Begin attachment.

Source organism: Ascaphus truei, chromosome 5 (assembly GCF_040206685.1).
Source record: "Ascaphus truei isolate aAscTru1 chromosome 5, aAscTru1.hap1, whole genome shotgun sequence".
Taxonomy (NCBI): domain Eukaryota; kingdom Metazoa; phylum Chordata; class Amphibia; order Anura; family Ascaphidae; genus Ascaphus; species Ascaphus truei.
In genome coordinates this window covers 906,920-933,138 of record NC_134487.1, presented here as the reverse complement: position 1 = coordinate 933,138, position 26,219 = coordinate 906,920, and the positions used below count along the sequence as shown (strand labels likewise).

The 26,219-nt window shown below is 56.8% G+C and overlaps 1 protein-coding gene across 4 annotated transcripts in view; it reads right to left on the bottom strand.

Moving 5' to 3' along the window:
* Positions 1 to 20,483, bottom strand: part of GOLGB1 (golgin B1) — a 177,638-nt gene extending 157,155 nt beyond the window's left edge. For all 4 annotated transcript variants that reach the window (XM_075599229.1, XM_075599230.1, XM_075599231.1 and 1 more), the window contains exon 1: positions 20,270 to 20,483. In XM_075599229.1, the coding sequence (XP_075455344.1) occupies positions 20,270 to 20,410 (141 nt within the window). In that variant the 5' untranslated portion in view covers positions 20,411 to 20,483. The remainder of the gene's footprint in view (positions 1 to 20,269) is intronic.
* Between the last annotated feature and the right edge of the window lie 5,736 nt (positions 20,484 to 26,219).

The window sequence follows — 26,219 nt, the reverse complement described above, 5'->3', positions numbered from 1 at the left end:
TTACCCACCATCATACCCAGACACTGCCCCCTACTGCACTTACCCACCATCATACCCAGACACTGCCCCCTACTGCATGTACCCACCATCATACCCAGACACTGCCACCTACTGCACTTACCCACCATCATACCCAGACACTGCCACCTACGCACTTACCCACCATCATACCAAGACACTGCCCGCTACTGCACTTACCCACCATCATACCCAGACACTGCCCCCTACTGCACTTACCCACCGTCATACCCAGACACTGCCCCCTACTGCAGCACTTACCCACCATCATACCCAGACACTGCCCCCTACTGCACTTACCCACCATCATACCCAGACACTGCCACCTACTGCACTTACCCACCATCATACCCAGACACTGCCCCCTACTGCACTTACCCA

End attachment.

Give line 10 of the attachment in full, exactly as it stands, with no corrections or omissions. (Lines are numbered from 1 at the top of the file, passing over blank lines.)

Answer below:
TTACCCACCATCATACCCAGACACTGCCCCCTACTGCACTTACCCACCATCATACCCAGACACTGCCCCCTACTGCATGTACCCACCATCATACCCAGACACTGCCACCTACTGCACTTACCCACCATCATACCCAGACACTGCCACCTACGCACTTACCCACCATCATACCAAGACACTGCCCGCTACTGCACTTACCCACCATCATACCCAGACACTGCCCCCTACTGCACTTACCCACCGTCATACCCAGACACTGCCCCCTACTGCAGCACTTACCCACCATCATACCCAGACACTGCCCCCTACTGCACTTACCCACCATCATACCCAGACACTGCCACCTACTGCACTTACCCACCATCATACCCAGACACTGCCCCCTACTGCACTTACCCA